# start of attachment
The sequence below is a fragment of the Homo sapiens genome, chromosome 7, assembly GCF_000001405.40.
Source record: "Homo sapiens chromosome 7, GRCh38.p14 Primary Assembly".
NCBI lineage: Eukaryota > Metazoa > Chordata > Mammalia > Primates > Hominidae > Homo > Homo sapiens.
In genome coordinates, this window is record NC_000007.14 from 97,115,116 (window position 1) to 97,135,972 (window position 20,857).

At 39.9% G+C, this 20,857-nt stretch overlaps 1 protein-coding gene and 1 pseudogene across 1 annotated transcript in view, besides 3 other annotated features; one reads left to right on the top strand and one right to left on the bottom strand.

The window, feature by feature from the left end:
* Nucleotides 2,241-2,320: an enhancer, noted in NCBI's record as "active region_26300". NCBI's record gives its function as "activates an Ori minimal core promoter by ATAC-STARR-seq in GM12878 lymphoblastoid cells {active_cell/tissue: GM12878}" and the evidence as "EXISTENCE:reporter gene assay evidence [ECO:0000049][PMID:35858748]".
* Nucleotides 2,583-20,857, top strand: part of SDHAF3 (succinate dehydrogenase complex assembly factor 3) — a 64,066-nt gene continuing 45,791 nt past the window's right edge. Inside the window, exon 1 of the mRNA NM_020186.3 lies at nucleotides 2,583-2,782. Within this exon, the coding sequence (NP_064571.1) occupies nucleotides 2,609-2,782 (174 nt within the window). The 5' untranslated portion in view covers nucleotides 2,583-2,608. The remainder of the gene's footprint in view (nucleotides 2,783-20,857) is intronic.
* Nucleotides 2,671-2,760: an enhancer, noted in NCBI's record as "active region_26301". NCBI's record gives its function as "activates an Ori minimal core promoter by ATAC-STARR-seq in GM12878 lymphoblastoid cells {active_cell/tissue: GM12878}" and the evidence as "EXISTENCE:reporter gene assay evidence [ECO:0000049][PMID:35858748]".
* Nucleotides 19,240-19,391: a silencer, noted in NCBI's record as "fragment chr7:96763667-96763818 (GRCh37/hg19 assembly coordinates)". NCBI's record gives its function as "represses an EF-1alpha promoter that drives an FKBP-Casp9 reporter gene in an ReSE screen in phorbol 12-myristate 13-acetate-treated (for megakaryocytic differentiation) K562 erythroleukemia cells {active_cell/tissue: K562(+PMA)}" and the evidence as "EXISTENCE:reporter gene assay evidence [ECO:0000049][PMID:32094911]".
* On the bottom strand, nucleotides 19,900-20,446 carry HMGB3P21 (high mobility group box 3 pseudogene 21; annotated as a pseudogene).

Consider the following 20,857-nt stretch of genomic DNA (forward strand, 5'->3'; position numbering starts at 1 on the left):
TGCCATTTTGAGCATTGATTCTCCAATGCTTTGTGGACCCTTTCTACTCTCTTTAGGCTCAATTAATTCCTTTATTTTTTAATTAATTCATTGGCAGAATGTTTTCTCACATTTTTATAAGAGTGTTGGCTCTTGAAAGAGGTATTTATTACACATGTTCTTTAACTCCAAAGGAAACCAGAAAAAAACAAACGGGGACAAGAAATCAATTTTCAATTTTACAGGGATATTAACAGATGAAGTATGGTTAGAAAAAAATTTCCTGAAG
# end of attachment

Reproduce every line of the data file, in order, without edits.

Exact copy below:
The sequence below is a fragment of the Homo sapiens genome, chromosome 7, assembly GCF_000001405.40.
Source record: "Homo sapiens chromosome 7, GRCh38.p14 Primary Assembly".
NCBI lineage: Eukaryota > Metazoa > Chordata > Mammalia > Primates > Hominidae > Homo > Homo sapiens.
In genome coordinates, this window is record NC_000007.14 from 97,115,116 (window position 1) to 97,135,972 (window position 20,857).

At 39.9% G+C, this 20,857-nt stretch overlaps 1 protein-coding gene and 1 pseudogene across 1 annotated transcript in view, besides 3 other annotated features; one reads left to right on the top strand and one right to left on the bottom strand.

The window, feature by feature from the left end:
* Nucleotides 2,241-2,320: an enhancer, noted in NCBI's record as "active region_26300". NCBI's record gives its function as "activates an Ori minimal core promoter by ATAC-STARR-seq in GM12878 lymphoblastoid cells {active_cell/tissue: GM12878}" and the evidence as "EXISTENCE:reporter gene assay evidence [ECO:0000049][PMID:35858748]".
* Nucleotides 2,583-20,857, top strand: part of SDHAF3 (succinate dehydrogenase complex assembly factor 3) — a 64,066-nt gene continuing 45,791 nt past the window's right edge. Inside the window, exon 1 of the mRNA NM_020186.3 lies at nucleotides 2,583-2,782. Within this exon, the coding sequence (NP_064571.1) occupies nucleotides 2,609-2,782 (174 nt within the window). The 5' untranslated portion in view covers nucleotides 2,583-2,608. The remainder of the gene's footprint in view (nucleotides 2,783-20,857) is intronic.
* Nucleotides 2,671-2,760: an enhancer, noted in NCBI's record as "active region_26301". NCBI's record gives its function as "activates an Ori minimal core promoter by ATAC-STARR-seq in GM12878 lymphoblastoid cells {active_cell/tissue: GM12878}" and the evidence as "EXISTENCE:reporter gene assay evidence [ECO:0000049][PMID:35858748]".
* Nucleotides 19,240-19,391: a silencer, noted in NCBI's record as "fragment chr7:96763667-96763818 (GRCh37/hg19 assembly coordinates)". NCBI's record gives its function as "represses an EF-1alpha promoter that drives an FKBP-Casp9 reporter gene in an ReSE screen in phorbol 12-myristate 13-acetate-treated (for megakaryocytic differentiation) K562 erythroleukemia cells {active_cell/tissue: K562(+PMA)}" and the evidence as "EXISTENCE:reporter gene assay evidence [ECO:0000049][PMID:32094911]".
* On the bottom strand, nucleotides 19,900-20,446 carry HMGB3P21 (high mobility group box 3 pseudogene 21; annotated as a pseudogene).

Consider the following 20,857-nt stretch of genomic DNA (forward strand, 5'->3'; position numbering starts at 1 on the left):
TGCCATTTTGAGCATTGATTCTCCAATGCTTTGTGGACCCTTTCTACTCTCTTTAGGCTCAATTAATTCCTTTATTTTTTAATTAATTCATTGGCAGAATGTTTTCTCACATTTTTATAAGAGTGTTGGCTCTTGAAAGAGGTATTTATTACACATGTTCTTTAACTCCAAAGGAAACCAGAAAAAAACAAACGGGGACAAGAAATCAATTTTCAATTTTACAGGGATATTAACAGATGAAGTATGGTTAGAAAAAAATTTCCTGAAG